The associations between metal particles and implants, complications such as radiological abnormal findings, anti-CD 68 marker, the changes of back pain using the visual analog scale were assessed with the Mann-Whitney U-test. The histological anti-CD 68 marker was examined to determine if it was associated with the changes of back pain. All the data were compared statistically using the Mann-Whitney test. A p value <0.05 was considered significant.
Ten patients were enrolled in the study. Eight patients had radiologically abnormal findings such as a periosteal reaction surrounding the pedicle screw and a screw or rod failure. Two patients in the study had late operative site pain without any radiological problems. All cultures taken intraoperatively were negative. Local discoloration of the soft tissues around metal-metal junctions was observed (Fig. 1A, Case 2), and when the metal was examined after explantation, discoloration at the screw-rod junction was identified in 7 cases. Of the 10 patients, 9 (90%) showed successful relief of back pain after removing the spinal implants. The average VAS scores improved from 6.6 prior to removal, to an average of 4.9 at the last follow-up (mean follow-up after removing spinal implants: 17 months). Radiographic fusion success according to Lenke's criteria was demonstrated in 9 cases. The radiographic fusion pattern was as follows: definitely solid in 7 cases, possibly solid in 2 cases and probably not solid in 1 case. One case complained of persistent back pain (VAS; 7) with pseudoarthrosis. Radiographic findings revealed screw breakage and pseuoarthrosis. The author recommended treatment for pseudoarthrosis but the patient rejected any further procedures except for the removal of the spinal implant.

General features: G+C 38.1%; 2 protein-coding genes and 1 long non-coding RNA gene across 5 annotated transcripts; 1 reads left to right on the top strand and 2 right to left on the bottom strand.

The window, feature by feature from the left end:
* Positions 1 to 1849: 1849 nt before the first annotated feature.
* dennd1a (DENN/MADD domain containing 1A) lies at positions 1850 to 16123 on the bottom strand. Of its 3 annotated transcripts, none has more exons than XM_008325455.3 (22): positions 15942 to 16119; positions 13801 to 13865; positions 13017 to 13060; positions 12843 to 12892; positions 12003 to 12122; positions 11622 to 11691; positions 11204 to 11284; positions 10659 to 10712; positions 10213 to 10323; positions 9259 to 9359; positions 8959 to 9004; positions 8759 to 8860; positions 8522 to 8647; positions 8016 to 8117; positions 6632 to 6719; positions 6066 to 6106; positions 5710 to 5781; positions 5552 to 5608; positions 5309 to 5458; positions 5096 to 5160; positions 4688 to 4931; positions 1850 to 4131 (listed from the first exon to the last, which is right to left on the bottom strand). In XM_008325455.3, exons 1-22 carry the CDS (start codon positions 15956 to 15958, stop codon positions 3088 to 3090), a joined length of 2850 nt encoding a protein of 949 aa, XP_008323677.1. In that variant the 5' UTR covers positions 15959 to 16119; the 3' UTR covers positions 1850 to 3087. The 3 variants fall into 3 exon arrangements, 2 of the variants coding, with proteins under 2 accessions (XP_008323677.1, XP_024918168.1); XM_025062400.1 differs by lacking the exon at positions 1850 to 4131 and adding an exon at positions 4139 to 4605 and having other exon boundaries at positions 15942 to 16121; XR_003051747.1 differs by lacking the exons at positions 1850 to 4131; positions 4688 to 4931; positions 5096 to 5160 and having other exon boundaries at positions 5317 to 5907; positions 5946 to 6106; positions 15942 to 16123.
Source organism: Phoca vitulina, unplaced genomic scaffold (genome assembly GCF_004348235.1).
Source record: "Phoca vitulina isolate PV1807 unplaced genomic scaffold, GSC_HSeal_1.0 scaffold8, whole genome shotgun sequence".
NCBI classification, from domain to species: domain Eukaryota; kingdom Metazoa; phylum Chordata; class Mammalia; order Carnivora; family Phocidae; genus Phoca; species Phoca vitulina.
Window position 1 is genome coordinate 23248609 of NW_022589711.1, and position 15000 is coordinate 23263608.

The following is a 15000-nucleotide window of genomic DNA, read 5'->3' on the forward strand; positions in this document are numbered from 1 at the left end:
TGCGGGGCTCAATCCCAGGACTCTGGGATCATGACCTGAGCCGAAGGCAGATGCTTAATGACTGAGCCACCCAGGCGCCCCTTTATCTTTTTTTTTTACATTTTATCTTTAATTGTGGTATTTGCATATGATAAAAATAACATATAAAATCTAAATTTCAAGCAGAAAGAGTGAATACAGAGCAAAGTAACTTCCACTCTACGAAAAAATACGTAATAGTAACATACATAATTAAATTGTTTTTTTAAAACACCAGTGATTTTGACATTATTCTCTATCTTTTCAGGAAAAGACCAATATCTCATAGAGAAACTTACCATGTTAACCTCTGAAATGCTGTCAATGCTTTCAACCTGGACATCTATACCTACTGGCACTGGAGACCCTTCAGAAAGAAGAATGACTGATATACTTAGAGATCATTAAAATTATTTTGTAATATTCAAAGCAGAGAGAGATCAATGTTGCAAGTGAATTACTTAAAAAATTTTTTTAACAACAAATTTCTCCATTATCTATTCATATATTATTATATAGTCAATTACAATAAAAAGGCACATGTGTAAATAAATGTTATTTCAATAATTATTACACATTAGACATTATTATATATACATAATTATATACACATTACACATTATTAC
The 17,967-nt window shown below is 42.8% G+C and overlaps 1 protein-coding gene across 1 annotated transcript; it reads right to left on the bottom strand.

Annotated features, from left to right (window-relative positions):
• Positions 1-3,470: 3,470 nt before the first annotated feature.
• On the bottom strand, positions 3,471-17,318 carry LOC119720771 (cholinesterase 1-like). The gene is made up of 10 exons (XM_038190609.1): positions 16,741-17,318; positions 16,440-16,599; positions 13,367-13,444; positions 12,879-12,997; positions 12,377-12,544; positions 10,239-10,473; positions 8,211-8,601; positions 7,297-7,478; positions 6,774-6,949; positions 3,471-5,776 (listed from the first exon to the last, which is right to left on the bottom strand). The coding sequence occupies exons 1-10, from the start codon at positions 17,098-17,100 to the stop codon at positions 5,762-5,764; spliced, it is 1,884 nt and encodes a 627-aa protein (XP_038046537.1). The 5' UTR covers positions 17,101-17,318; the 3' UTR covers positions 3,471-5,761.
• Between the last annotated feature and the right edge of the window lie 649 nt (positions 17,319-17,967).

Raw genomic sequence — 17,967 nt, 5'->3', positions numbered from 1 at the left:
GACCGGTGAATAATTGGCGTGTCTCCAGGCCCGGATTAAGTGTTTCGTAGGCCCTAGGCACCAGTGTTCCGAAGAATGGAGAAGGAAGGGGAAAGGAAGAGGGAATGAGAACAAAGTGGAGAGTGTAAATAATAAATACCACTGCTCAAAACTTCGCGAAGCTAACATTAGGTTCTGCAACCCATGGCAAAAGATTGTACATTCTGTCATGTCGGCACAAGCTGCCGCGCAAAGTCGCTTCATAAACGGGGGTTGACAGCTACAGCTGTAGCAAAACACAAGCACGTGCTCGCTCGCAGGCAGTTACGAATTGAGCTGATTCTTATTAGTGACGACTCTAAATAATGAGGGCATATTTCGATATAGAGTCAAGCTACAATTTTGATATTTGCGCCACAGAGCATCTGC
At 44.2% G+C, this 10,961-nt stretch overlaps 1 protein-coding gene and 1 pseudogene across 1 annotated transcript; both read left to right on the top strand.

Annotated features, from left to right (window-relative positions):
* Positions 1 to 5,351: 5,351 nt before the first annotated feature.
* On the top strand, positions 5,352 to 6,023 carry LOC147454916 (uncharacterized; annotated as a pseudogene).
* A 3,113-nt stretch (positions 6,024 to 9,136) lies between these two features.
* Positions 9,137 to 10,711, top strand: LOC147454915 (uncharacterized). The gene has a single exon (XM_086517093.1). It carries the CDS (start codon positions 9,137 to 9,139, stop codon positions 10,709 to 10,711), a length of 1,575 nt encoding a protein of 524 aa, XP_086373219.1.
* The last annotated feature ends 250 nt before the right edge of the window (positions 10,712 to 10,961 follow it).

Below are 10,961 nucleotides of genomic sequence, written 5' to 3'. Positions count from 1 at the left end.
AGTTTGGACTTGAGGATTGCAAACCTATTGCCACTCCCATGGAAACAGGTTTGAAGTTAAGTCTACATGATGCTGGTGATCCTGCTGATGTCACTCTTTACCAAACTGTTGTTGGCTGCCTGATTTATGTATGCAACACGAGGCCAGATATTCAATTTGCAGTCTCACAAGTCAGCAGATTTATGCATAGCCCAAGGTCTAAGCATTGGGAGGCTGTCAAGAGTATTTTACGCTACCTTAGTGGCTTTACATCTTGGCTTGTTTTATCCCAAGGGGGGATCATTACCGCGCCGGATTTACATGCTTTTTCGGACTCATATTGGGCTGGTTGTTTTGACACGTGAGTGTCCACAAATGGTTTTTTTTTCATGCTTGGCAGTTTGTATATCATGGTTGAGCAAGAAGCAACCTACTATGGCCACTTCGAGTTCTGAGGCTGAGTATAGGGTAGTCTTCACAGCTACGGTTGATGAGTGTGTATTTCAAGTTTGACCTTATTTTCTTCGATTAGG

There was obvious metallosis with black staining of the internal membrane of the tissue around the spinal implant in 7 cases (Fig. 1B). Histological finding observed mild chronic inflammation surrounding the deposition of the metal particles such as plasma cells in 3 patients and lymphocyte cuff in 2 patients. There was no acute inflammation in these specimens. The anti CD 68 positive macrophages were observed at tissue adjacent to the metal particles in 5 patients (Fig. 2, Case 5) in contrast to stainless steel implants8. We did not verify a positive association between the deposition of the metal particles and anti-CD 68 macrophage marker.